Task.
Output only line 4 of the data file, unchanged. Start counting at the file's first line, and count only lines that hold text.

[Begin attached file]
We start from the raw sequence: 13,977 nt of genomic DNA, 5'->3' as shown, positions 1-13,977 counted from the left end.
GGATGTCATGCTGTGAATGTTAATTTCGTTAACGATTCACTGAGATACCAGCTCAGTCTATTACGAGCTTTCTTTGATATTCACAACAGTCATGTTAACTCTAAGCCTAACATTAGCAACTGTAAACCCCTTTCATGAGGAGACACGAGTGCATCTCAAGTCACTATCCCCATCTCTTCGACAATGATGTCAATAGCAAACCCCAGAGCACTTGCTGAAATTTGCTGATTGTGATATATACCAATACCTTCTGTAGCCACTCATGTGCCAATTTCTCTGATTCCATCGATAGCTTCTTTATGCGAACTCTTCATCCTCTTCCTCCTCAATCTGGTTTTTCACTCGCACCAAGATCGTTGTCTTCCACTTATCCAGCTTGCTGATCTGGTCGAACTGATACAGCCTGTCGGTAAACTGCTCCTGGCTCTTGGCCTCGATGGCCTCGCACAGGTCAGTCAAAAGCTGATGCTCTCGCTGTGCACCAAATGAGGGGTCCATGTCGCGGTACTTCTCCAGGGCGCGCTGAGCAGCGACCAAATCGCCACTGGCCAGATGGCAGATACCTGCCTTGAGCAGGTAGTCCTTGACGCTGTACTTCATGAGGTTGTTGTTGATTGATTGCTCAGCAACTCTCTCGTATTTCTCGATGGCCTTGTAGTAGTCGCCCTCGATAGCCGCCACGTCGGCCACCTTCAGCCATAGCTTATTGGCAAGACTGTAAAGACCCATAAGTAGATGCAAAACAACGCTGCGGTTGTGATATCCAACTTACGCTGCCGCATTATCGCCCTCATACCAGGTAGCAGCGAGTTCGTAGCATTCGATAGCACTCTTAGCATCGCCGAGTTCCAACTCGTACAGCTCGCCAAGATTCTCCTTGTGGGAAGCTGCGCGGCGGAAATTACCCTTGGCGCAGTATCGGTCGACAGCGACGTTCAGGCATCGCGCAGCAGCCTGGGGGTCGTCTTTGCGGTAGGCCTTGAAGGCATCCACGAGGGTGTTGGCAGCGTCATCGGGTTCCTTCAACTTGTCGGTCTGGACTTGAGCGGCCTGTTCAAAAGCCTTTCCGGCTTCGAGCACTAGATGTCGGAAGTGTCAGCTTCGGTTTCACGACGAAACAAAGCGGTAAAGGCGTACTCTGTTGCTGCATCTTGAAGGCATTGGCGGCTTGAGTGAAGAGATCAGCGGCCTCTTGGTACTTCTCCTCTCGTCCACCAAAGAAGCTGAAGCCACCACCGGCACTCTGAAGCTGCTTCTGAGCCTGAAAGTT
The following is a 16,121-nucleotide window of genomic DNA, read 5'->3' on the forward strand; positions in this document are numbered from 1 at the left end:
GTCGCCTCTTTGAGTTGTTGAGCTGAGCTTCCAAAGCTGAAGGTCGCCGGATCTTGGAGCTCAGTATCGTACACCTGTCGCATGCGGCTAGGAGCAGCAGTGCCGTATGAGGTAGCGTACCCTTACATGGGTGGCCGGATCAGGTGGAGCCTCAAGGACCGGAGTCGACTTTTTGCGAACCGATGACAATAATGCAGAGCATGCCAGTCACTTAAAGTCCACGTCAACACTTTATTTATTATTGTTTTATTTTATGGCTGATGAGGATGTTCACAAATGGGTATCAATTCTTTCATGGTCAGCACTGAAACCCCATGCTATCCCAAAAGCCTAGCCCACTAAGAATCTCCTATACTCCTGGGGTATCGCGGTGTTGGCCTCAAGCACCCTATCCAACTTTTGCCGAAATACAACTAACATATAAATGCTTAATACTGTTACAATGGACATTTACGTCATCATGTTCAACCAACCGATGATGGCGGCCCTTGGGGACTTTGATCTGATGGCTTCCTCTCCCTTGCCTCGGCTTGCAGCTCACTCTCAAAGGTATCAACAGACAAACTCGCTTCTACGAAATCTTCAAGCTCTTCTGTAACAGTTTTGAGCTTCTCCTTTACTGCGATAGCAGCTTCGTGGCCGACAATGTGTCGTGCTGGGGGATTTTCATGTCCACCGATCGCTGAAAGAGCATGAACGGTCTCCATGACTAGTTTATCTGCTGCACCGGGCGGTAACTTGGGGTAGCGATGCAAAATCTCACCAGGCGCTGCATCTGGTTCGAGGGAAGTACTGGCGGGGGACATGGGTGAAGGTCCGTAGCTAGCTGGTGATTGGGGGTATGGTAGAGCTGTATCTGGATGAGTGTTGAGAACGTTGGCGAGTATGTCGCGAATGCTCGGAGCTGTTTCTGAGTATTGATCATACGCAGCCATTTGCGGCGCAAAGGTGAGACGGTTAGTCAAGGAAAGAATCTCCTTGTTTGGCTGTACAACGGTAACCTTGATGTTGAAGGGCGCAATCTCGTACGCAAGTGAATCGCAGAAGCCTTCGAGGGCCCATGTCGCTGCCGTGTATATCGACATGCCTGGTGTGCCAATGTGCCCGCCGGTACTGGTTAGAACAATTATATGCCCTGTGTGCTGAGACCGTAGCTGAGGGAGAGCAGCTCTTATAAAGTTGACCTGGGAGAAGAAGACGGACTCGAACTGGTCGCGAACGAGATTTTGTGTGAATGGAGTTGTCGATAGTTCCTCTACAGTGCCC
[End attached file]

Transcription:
GTCGCCTCTTTGAGTTGTTGAGCTGAGCTTCCAAAGCTGAAGGTCGCCGGATCTTGGAGCTCAGTATCGTACACCTGTCGCATGCGGCTAGGAGCAGCAGTGCCGTATGAGGTAGCGTACCCTTACATGGGTGGCCGGATCAGGTGGAGCCTCAAGGACCGGAGTCGACTTTTTGCGAACCGATGACAATAATGCAGAGCATGCCAGTCACTTAAAGTCCACGTCAACACTTTATTTATTATTGTTTTATTTTATGGCTGATGAGGATGTTCACAAATGGGTATCAATTCTTTCATGGTCAGCACTGAAACCCCATGCTATCCCAAAAGCCTAGCCCACTAAGAATCTCCTATACTCCTGGGGTATCGCGGTGTTGGCCTCAAGCACCCTATCCAACTTTTGCCGAAATACAACTAACATATAAATGCTTAATACTGTTACAATGGACATTTACGTCATCATGTTCAACCAACCGATGATGGCGGCCCTTGGGGACTTTGATCTGATGGCTTCCTCTCCCTTGCCTCGGCTTGCAGCTCACTCTCAAAGGTATCAACAGACAAACTCGCTTCTACGAAATCTTCAAGCTCTTCTGTAACAGTTTTGAGCTTCTCCTTTACTGCGATAGCAGCTTCGTGGCCGACAATGTGTCGTGCTGGGGGATTTTCATGTCCACCGATCGCTGAAAGAGCATGAACGGTCTCCATGACTAGTTTATCTGCTGCACCGGGCGGTAACTTGGGGTAGCGATGCAAAATCTCACCAGGCGCTGCATCTGGTTCGAGGGAAGTACTGGCGGGGGACATGGGTGAAGGTCCGTAGCTAGCTGGTGATTGGGGGTATGGTAGAGCTGTATCTGGATGAGTGTTGAGAACGTTGGCGAGTATGTCGCGAATGCTCGGAGCTGTTTCTGAGTATTGATCATACGCAGCCATTTGCGGCGCAAAGGTGAGACGGTTAGTCAAGGAAAGAATCTCCTTGTTTGGCTGTACAACGGTAACCTTGATGTTGAAGGGCGCAATCTCGTACGCAAGTGAATCGCAGAAGCCTTCGAGGGCCCATGTCGCTGCCGTGTATATCGACATGCCTGGTGTGCCAATGTGCCCGCCGGTACTGGTTAGAACAATTATATGCCCTGTGTGCTGAGACCGTAGCTGAGGGAGAGCAGCTCTTATAAAGTTGACCTGGGAGAAGAAGACGGACTCGAACTGGTCGCGAACGAGATTTTGTGTGAATGGAGTTGTCGATAGTTCCTCTACAGTGCCC